Even if methane leaks are only 2.5% of natural-gas production, they will offset all the benefits of switching from coal to natural gas. “Clean” natural gas may be three to four times as bad as even dirty coal.
The impact of methane leaks can be seen in another set of figures. The WMO reported the biggest jump in “methane concentrations in 2021 since systematic measurements began nearly 40 years ago.” While the WMO remains discreetly silent on why this jump has occurred, the relation between switching to natural gas and the consequent rise of methane emissions is hard to miss.
The problem of energy storage
The key to a transition to renewable energy – the only long-term solution to global warming – is to find a way of storing energy. Renewables, unlike fossil fuels, cannot be used at will, as the wind, sun, and even water provide a continuous flow of energy.
While water can be stored in large reservoirs, wind and sun cannot be, unless they are converted to chemical energy in batteries. Or unless they are converted to hydrogen and then stored in either tanks or in geological formations, underground or in salt caverns.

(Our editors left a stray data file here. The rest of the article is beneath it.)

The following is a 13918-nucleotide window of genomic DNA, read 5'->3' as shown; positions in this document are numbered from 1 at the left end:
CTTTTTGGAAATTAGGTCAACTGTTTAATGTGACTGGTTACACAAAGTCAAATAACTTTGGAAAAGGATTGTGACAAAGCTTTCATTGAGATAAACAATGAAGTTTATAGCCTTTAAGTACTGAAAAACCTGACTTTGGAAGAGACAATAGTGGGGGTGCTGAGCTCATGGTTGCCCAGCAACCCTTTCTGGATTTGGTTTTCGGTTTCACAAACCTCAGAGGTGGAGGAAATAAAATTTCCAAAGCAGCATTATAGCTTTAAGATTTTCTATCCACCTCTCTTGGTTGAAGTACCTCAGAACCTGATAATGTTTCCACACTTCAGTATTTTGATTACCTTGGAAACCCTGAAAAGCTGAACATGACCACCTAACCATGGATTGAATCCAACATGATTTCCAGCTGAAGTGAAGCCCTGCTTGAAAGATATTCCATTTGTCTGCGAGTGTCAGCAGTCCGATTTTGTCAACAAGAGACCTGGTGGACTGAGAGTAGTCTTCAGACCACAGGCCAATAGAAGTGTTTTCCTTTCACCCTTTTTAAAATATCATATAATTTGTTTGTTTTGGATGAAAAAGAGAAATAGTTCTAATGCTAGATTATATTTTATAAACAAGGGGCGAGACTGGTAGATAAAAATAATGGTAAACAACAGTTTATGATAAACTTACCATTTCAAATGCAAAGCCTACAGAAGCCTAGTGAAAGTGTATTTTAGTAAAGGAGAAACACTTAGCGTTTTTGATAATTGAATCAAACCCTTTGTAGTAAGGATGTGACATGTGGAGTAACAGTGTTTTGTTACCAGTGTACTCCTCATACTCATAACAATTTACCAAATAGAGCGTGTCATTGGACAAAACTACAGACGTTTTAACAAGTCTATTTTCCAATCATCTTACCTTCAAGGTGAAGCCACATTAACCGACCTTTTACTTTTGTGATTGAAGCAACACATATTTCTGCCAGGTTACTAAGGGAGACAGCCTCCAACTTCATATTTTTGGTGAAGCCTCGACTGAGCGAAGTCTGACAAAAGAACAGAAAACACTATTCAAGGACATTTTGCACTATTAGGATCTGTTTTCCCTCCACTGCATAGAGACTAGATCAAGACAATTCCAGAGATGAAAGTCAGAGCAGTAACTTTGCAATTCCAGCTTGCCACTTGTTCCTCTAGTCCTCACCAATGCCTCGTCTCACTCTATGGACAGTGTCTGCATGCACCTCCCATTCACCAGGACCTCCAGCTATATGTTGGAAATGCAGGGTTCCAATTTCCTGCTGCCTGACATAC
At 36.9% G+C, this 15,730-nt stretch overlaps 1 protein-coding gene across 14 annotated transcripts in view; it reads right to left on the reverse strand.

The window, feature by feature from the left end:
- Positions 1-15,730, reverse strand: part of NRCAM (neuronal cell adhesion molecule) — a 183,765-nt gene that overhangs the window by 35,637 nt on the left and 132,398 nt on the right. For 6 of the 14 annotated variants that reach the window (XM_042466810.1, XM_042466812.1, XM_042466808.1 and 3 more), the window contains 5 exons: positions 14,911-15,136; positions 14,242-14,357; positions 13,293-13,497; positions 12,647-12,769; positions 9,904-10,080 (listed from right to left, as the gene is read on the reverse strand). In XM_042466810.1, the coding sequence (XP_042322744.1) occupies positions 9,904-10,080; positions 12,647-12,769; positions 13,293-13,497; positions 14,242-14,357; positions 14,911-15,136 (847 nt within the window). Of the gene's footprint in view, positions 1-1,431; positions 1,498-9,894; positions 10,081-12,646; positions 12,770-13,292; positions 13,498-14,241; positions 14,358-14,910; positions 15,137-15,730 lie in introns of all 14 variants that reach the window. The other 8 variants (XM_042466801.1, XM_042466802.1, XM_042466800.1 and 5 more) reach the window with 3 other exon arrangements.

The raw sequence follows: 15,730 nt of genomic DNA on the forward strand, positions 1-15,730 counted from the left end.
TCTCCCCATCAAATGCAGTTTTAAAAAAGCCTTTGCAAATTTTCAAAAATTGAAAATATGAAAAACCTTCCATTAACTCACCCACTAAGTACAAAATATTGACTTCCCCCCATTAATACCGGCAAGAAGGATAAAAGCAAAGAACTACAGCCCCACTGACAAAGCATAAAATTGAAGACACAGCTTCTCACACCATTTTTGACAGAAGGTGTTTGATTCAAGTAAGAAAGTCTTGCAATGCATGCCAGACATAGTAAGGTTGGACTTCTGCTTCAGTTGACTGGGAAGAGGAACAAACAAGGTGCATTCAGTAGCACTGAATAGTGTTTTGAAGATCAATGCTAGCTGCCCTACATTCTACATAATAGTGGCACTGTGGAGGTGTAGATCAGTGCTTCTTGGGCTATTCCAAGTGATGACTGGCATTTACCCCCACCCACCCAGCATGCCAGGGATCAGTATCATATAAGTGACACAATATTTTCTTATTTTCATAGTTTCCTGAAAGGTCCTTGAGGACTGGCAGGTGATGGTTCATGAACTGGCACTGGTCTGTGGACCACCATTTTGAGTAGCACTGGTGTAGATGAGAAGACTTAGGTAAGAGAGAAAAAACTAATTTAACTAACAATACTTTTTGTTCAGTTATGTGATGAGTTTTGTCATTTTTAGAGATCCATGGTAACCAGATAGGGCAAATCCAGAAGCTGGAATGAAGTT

The energy from oil or natural gas is 20-40 times that of the most efficient battery available currently. For an electric vehicle, that is not such a major issue. It simply determines how often the vehicle’s batteries need to be charged and how long charging will take. It means developing a charging infrastructure with a quick turnaround time. The much bigger problem is how to store energy at the grid level.
The contradiction at the heart of global warming is private greed over social needs. And who funds such a transition, the poor or the rich? This is also what COP27 is all about, not simply about how to stop global warming.
A good article that fills in many of the details about Squanto we were not ready to learn in elementary school.
A man without a tribe: The true story of Squanto Cape Cod Times Nov 19, 2020
The first visitor to the Pilgrims' settlement in Plymouth would make himself known, remarkably, by speaking English.
Samoset, an Abenaki sachem who was visiting among the Wampanoag and likely learned to speak the language as a result of long-standing relations with English and European traders, bid them “Welcome, Englishmen.” After establishing a modicum of goodwill with the colonists, he left and returned with Wampanoag Tisquantum, known commonly as Squanto, who spoke more fluent English.